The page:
How to Find and Fix Orphan Pages

How to Find and Fix Orphan Pages?

Orphan pages refer to pages that search engines might have a problem finding because they don’t have internal links from somewhere else on your website. In this article, we will dive deep and find out a way to fix orphan URLs.

What Causes Orphan Pages?

Orphan pages are incidental and occur for different reasons. The most common cause is not having procedures for site migrations, navigation changes, site redesigns, out-of-stock products, testing, or dev pages.

These pages may also be intended, as with promotional and paid advertising landing pages, or any example where you do not desire the page to be part of the user journey.

Common Characteristics of Orphan Pages

Here are some common characteristics to aid you in understanding and discovering orphan pages on your site.

It has no inbound links.

This is the defining feature of an orphan URL; if your webpage has one inbound link, whether from the homepage or an old blog post, your page is not an orphan. You use digital marketing services and tools to find these pages.

It is a live page.

Sandboxing, test pages, and the like might be represented by some of the features of an orphan URL. Still, the significant difference is that an actual orphan page is a page that has value for users and is life, just unavailable. Despite having a 200 server status and the fact that users have no way to navigate, it is a piece of the issue in these pages.

A page might be an orphan even if it’s indexed or a tool says it’s not.

This trait is most challenging to verify as it needs some investigative effort. Some pages that are discovered and categorized as orphan pages turn out to be just that. But some may be classified this way due to the inaccurate methods of some tools.

Internal linking is vital for any website. It’s one of the main ways users navigate your site and discovers related pages. It supports users engaged (rather than exiting the area and elsewhere). It leads users to the next step in the buyer’s journey. No matter you do this yourself or get help from a digital marketing agency, make sure your customer journey is in one piece.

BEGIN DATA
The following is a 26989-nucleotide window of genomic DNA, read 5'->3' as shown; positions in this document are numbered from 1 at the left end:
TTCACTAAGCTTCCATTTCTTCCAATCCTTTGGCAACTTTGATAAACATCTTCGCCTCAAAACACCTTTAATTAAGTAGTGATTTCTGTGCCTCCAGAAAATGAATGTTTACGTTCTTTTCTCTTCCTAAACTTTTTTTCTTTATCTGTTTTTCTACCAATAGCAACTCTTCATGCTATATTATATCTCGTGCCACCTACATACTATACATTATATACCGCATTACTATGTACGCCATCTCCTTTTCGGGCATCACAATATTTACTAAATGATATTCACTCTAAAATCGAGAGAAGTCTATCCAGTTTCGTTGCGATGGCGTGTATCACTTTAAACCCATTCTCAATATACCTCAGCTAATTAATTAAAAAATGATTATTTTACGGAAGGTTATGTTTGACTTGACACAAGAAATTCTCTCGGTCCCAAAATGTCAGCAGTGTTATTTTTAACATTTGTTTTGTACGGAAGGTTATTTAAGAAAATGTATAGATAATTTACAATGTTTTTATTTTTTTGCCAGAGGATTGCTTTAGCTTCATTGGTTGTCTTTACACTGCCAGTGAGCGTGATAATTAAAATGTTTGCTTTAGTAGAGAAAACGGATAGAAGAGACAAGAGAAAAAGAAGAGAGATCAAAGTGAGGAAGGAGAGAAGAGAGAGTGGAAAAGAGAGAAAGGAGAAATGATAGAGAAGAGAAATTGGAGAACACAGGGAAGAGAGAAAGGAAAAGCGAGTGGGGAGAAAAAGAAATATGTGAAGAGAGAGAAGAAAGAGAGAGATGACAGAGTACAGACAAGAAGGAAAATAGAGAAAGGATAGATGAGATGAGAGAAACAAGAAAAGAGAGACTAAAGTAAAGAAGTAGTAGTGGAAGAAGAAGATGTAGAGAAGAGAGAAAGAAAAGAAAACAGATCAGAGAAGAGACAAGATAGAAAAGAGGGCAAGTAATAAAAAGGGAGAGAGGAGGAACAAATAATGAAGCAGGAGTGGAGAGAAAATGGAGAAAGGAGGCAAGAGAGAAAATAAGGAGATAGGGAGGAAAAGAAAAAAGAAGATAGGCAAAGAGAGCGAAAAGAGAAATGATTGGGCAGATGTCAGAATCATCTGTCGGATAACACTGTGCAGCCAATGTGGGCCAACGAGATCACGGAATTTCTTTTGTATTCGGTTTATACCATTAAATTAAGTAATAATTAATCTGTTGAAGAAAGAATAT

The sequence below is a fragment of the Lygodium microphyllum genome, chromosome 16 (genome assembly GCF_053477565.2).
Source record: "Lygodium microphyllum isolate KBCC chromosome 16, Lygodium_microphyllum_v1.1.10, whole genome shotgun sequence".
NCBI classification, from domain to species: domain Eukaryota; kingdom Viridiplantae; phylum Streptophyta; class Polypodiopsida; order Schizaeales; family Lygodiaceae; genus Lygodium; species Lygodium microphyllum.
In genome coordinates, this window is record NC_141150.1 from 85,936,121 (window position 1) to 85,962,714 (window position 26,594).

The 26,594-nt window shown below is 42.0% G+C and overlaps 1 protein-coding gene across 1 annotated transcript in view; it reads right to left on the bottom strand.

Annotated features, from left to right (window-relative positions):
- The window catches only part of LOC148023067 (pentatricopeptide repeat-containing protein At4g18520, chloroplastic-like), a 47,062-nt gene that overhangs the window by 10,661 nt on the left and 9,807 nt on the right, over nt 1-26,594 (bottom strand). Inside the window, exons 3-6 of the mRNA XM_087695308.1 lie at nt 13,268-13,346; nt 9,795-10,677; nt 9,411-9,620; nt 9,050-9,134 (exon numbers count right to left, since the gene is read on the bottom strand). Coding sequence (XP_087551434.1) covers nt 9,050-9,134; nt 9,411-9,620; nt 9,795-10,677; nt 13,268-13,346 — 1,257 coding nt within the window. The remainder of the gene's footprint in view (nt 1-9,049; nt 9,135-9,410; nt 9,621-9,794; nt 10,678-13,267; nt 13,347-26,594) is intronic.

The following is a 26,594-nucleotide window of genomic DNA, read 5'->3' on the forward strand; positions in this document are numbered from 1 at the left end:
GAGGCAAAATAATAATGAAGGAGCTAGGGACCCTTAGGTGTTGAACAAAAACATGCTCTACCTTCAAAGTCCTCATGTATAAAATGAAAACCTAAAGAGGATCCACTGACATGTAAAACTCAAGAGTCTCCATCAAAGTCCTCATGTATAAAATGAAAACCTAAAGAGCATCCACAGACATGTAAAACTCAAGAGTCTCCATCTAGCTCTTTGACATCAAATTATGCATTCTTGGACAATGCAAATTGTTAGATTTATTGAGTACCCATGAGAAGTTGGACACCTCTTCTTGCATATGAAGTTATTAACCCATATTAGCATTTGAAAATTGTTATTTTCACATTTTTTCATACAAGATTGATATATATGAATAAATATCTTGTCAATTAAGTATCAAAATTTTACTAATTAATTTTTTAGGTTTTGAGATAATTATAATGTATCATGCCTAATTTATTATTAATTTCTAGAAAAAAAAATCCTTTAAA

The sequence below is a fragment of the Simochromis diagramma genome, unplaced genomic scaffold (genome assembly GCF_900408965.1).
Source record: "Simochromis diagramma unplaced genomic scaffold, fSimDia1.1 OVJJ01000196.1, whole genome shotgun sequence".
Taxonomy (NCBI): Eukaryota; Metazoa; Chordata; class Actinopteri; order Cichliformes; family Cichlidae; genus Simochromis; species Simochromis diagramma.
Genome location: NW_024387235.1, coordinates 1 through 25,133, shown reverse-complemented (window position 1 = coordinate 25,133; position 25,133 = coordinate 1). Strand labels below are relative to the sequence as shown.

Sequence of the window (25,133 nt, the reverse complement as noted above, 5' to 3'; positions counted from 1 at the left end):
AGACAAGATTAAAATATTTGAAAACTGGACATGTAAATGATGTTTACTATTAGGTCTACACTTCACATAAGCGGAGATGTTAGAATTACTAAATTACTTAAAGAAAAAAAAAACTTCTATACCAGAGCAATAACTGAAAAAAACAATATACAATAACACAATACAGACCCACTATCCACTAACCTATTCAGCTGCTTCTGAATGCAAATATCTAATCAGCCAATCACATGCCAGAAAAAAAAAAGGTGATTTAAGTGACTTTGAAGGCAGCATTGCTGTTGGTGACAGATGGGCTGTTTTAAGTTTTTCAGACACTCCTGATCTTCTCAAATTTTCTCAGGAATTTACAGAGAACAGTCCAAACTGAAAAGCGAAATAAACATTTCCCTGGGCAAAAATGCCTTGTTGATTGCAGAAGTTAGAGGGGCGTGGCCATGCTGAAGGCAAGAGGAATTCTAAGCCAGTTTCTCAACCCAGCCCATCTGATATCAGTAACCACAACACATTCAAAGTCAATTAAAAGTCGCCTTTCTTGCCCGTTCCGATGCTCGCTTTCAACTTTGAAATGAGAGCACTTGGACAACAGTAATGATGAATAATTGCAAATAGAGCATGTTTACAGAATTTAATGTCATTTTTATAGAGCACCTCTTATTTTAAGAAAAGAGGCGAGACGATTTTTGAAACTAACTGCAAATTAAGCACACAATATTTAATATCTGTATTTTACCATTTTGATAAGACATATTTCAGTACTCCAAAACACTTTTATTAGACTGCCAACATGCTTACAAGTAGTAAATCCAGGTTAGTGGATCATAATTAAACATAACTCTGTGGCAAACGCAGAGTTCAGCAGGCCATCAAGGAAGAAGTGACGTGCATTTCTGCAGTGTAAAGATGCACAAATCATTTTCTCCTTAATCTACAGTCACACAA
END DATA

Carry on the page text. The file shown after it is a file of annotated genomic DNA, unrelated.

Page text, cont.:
How to Find Orphan Pages

There are a few places where orphan pages may be determined but aren’t essential to seek out. Have you clicked on a link to discover it directs nowhere with a “not found” error? This is standard and can be a source of orphan URLs.

Nevertheless, search engines eventually resolve these as something that’s not considered a permanent orphan URL. So, you don’t require to do anything in a case like this as it won’t harm your ranking ability.

You can always use digital marketing tools to find these URLs but if you want a free method, here it comes.

Utilizing Google Analytics or Google Search Console

It is likely to measure traffic to an orphan webpage, even without being shuffled by search engines.

One way to do it is by turning to Google Analytics to determine all pages on your site that have registered a page view. If Google Analytics tracking code is on your website, you will know when users hit any URL—orphan or not.

How to Fix Orphan Pages?

So, you’ve found these pages you require to fix. But before you can resolve them, regard addressing why these pages became orphans to start with so the issue doesn’t happen again. For instance, did your content team forget the page still exists instead of setting up a redirect for it?

Resurrecting an Orphan Page

This solution is a straightforward one. When you desire an orphan page to be found and visited, you need to make an internal link to it from other pages on your website. You can also achieve this by linking to the page from another website, but connecting from within your own is more straightforward and better for search engine crawlers and indexing. What matters is that you create an opportunity for the page. This method is fast and reliable. Almost any SEO company suggests this method to deal with orphan URLs first.

Fixing an unmeasurable Orphan Page

There are numerous ways to resolve the issue of an undesirable orphan URL, meaning you don’t desire the page to exist. One alternative is to archive the page. The page and its information are always viewable. Still, it’s no longer part of the live site.

Final Thoughts

Finally, while discovering and fixing orphan pages is time-intensive, it doesn’t require to be painstaking. The flowchart will aid in streamlining your process.